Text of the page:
# -- -- -- -- -- -- -- -- -- -- -- -- -- -- -- -- -- -- -- -- -- -- -- -- -- -- -- -- -- -- -- -- -- -- -- -- -- -- 
# Use netstat to display tcp network usage by process
# -- -- -- -- -- -- -- -- -- -- -- -- -- -- -- -- -- -- -- -- -- -- -- -- -- -- -- -- -- -- -- -- -- -- -- -- -- -- 
if [ $# != 3 ]
echo "Usage sleep topN sortQ"
echo "Where sleep - seconds to sleep between samples"
echo " topN - top number of rows to return"
echo " sortQ - [r|s] to sort on (r)ecv-q or (s)end-q"
exit 1
if [ "${3}" = "r" ]
while [ 1 ]
netstat -t -p | grep Recv-Q > netstatHEAD.lst
netstat -t -p | grep tcp | sort -k ${SORTQ} -g -r > netstatDETAIL.lst
cat netstatHEAD.lst
head -n ${TOPN} netstatDETAIL.lst
echo " -- -- -- -- -- -- -"
echo "Status Counts"
echo " -- -- -- -- -- -- -"
cat netstatDETAIL.lst | grep tcp | cut -c 77-88 | sort -u |\
while read netstatSTATUS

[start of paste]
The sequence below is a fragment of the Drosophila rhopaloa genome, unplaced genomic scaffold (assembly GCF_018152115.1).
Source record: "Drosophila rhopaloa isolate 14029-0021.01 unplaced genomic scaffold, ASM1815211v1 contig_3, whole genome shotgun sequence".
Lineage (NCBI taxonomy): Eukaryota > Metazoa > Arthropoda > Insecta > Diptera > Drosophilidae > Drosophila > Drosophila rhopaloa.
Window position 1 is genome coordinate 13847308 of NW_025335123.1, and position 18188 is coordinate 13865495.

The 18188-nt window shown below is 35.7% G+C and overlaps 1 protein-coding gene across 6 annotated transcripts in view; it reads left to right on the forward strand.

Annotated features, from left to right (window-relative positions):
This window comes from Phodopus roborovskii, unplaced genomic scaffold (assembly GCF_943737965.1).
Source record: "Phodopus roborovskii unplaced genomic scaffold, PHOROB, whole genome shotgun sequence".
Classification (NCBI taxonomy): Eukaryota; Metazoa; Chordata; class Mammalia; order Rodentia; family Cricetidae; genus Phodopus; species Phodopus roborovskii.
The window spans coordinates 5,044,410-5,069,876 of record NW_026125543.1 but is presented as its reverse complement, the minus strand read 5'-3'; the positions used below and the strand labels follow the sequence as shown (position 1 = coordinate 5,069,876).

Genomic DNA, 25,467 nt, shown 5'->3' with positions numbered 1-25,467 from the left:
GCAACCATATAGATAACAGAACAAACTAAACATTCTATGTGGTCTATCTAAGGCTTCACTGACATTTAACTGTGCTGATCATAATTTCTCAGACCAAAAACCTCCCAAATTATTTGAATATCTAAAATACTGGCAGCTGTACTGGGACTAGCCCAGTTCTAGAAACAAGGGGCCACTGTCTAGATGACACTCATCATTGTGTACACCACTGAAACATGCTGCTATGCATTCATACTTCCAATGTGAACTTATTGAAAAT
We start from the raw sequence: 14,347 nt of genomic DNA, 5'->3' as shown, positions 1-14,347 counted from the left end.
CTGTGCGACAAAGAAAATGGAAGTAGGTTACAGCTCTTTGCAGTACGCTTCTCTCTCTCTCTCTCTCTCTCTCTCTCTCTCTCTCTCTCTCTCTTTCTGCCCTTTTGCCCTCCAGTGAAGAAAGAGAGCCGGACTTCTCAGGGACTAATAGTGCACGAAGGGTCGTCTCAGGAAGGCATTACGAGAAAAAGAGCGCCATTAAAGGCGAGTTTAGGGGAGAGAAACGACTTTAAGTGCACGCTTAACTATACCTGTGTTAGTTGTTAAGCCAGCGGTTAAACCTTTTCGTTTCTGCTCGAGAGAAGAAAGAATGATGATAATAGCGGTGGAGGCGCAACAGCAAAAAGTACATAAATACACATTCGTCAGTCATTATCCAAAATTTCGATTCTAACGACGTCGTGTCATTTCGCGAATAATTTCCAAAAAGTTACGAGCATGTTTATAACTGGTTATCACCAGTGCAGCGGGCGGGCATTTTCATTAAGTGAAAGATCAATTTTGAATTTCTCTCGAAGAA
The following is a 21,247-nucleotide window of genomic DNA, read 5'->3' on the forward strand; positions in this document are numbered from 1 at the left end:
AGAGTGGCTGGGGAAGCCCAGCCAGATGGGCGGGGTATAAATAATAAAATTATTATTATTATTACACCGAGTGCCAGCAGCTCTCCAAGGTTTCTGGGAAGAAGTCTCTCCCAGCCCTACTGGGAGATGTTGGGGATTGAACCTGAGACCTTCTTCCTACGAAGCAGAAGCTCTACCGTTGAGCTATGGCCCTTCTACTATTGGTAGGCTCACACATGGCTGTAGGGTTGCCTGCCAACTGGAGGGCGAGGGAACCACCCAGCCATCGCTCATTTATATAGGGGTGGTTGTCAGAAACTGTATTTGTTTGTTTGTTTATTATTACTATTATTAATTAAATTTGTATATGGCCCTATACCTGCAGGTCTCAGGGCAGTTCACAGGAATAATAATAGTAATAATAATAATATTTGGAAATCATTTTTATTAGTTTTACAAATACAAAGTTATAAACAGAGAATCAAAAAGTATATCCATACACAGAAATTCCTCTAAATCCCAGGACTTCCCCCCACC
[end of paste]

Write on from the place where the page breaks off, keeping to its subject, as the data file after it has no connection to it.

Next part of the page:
statusCnt=`cat netstatDETAIL.lst | grep $netstatSTATUS | wc -l`
echo $netstatSTATUS $statusCnt
sleep ${SLEEP}

But before executing this script, let's first log into a database and gather some static information on the session we'd like to capture for this example. To log into the database I use the following connect string:

C:\Users\jkoopmann>sqlplus auser/apassword@//
SQL*Plus: Release Production on Fri Apr 6 18:27:16 2012
Copyright (c) 1982, 2010, Oracle. All rights reserved.
Connected to:
Oracle Database 10g Release - 64bit Production

Now, I can execute the following SQL to show my current session information. Obviously you won't know the session / process that is causing network usage problems but this gives us a nice starting point to just take a look at what we should expect.

SQL> set heading off
SQL> select 'Sid, Serial#, Aud sid : '|| s.sid||' , '||s.serial#||' , '||s.audsid a,
'DB User / OS User : '||s.username||' / '||s.osuser a,
'OS Process Ids : '||s.process||' (Client) '||p.spid||' (Server)' a,
'Client Program Name : '||s.program a
from v$process p,
v$session s
where p.addr = s.paddr
and s.audsid = userenv('SESSIONID');
Sid, Serial#, Aud sid : 1897 , 16112 , 206249940
DB User / OS User : AUSER / jkoopmann